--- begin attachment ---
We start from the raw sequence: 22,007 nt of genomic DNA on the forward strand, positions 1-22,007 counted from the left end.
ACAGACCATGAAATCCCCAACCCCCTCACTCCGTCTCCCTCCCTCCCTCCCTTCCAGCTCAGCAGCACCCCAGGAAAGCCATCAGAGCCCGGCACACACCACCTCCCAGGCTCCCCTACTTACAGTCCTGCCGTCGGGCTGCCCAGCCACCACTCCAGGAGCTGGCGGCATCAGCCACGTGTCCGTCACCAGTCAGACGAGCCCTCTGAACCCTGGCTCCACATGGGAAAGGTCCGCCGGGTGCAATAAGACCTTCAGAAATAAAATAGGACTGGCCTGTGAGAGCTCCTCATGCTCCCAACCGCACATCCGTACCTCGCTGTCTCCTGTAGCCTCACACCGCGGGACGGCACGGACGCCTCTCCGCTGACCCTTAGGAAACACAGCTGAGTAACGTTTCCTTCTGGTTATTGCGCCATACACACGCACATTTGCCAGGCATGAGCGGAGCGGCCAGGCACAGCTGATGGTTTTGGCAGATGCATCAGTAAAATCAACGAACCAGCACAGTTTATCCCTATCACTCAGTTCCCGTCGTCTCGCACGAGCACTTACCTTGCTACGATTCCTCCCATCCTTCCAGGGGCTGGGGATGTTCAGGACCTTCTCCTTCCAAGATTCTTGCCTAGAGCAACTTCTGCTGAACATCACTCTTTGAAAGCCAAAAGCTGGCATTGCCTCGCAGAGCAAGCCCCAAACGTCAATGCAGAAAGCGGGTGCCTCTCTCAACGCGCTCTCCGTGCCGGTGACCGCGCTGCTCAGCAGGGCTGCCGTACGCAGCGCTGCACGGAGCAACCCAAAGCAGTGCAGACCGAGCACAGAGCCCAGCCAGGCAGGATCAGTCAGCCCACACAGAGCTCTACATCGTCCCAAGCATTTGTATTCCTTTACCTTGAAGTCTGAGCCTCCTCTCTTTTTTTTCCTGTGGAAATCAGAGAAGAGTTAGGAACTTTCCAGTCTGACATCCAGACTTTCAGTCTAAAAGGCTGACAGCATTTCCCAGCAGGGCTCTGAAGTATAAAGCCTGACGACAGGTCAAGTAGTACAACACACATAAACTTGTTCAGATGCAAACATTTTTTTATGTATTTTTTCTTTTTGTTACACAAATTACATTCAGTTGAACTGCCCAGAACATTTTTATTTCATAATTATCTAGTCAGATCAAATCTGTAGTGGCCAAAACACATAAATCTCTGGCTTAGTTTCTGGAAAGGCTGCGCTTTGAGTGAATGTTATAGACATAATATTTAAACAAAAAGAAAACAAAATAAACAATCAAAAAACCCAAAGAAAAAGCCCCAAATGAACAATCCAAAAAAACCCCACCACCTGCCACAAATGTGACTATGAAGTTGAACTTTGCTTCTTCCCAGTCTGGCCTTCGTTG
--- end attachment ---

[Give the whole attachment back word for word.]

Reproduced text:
We start from the raw sequence: 22,007 nt of genomic DNA on the forward strand, positions 1-22,007 counted from the left end.
ACAGACCATGAAATCCCCAACCCCCTCACTCCGTCTCCCTCCCTCCCTCCCTTCCAGCTCAGCAGCACCCCAGGAAAGCCATCAGAGCCCGGCACACACCACCTCCCAGGCTCCCCTACTTACAGTCCTGCCGTCGGGCTGCCCAGCCACCACTCCAGGAGCTGGCGGCATCAGCCACGTGTCCGTCACCAGTCAGACGAGCCCTCTGAACCCTGGCTCCACATGGGAAAGGTCCGCCGGGTGCAATAAGACCTTCAGAAATAAAATAGGACTGGCCTGTGAGAGCTCCTCATGCTCCCAACCGCACATCCGTACCTCGCTGTCTCCTGTAGCCTCACACCGCGGGACGGCACGGACGCCTCTCCGCTGACCCTTAGGAAACACAGCTGAGTAACGTTTCCTTCTGGTTATTGCGCCATACACACGCACATTTGCCAGGCATGAGCGGAGCGGCCAGGCACAGCTGATGGTTTTGGCAGATGCATCAGTAAAATCAACGAACCAGCACAGTTTATCCCTATCACTCAGTTCCCGTCGTCTCGCACGAGCACTTACCTTGCTACGATTCCTCCCATCCTTCCAGGGGCTGGGGATGTTCAGGACCTTCTCCTTCCAAGATTCTTGCCTAGAGCAACTTCTGCTGAACATCACTCTTTGAAAGCCAAAAGCTGGCATTGCCTCGCAGAGCAAGCCCCAAACGTCAATGCAGAAAGCGGGTGCCTCTCTCAACGCGCTCTCCGTGCCGGTGACCGCGCTGCTCAGCAGGGCTGCCGTACGCAGCGCTGCACGGAGCAACCCAAAGCAGTGCAGACCGAGCACAGAGCCCAGCCAGGCAGGATCAGTCAGCCCACACAGAGCTCTACATCGTCCCAAGCATTTGTATTCCTTTACCTTGAAGTCTGAGCCTCCTCTCTTTTTTTTCCTGTGGAAATCAGAGAAGAGTTAGGAACTTTCCAGTCTGACATCCAGACTTTCAGTCTAAAAGGCTGACAGCATTTCCCAGCAGGGCTCTGAAGTATAAAGCCTGACGACAGGTCAAGTAGTACAACACACATAAACTTGTTCAGATGCAAACATTTTTTTATGTATTTTTTCTTTTTGTTACACAAATTACATTCAGTTGAACTGCCCAGAACATTTTTATTTCATAATTATCTAGTCAGATCAAATCTGTAGTGGCCAAAACACATAAATCTCTGGCTTAGTTTCTGGAAAGGCTGCGCTTTGAGTGAATGTTATAGACATAATATTTAAACAAAAAGAAAACAAAATAAACAATCAAAAAACCCAAAGAAAAAGCCCCAAATGAACAATCCAAAAAAACCCCACCACCTGCCACAAATGTGACTATGAAGTTGAACTTTGCTTCTTCCCAGTCTGGCCTTCGTTG